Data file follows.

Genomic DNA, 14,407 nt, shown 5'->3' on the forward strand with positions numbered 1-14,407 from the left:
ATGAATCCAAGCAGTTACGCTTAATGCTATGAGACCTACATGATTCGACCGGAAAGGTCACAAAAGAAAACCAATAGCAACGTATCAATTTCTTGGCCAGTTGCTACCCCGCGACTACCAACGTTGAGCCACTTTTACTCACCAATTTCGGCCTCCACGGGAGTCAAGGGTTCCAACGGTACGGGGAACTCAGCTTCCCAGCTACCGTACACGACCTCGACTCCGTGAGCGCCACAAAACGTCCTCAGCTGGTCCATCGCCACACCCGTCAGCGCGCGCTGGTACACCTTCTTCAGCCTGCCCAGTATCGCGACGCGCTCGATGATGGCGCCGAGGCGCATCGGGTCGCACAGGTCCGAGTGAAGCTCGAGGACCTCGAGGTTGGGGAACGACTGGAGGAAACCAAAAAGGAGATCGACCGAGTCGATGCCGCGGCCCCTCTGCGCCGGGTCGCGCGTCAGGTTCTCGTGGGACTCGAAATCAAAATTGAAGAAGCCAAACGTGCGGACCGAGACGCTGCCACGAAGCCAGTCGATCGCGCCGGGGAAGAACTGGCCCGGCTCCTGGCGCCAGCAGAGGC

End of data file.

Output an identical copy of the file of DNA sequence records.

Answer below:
Genomic DNA, 14,407 nt, shown 5'->3' on the forward strand with positions numbered 1-14,407 from the left:
ATGAATCCAAGCAGTTACGCTTAATGCTATGAGACCTACATGATTCGACCGGAAAGGTCACAAAAGAAAACCAATAGCAACGTATCAATTTCTTGGCCAGTTGCTACCCCGCGACTACCAACGTTGAGCCACTTTTACTCACCAATTTCGGCCTCCACGGGAGTCAAGGGTTCCAACGGTACGGGGAACTCAGCTTCCCAGCTACCGTACACGACCTCGACTCCGTGAGCGCCACAAAACGTCCTCAGCTGGTCCATCGCCACACCCGTCAGCGCGCGCTGGTACACCTTCTTCAGCCTGCCCAGTATCGCGACGCGCTCGATGATGGCGCCGAGGCGCATCGGGTCGCACAGGTCCGAGTGAAGCTCGAGGACCTCGAGGTTGGGGAACGACTGGAGGAAACCAAAAAGGAGATCGACCGAGTCGATGCCGCGGCCCCTCTGCGCCGGGTCGCGCGTCAGGTTCTCGTGGGACTCGAAATCAAAATTGAAGAAGCCAAACGTGCGGACCGAGACGCTGCCACGAAGCCAGTCGATCGCGCCGGGGAAGAACTGGCCCGGCTCCTGGCGCCAGCAGAGGC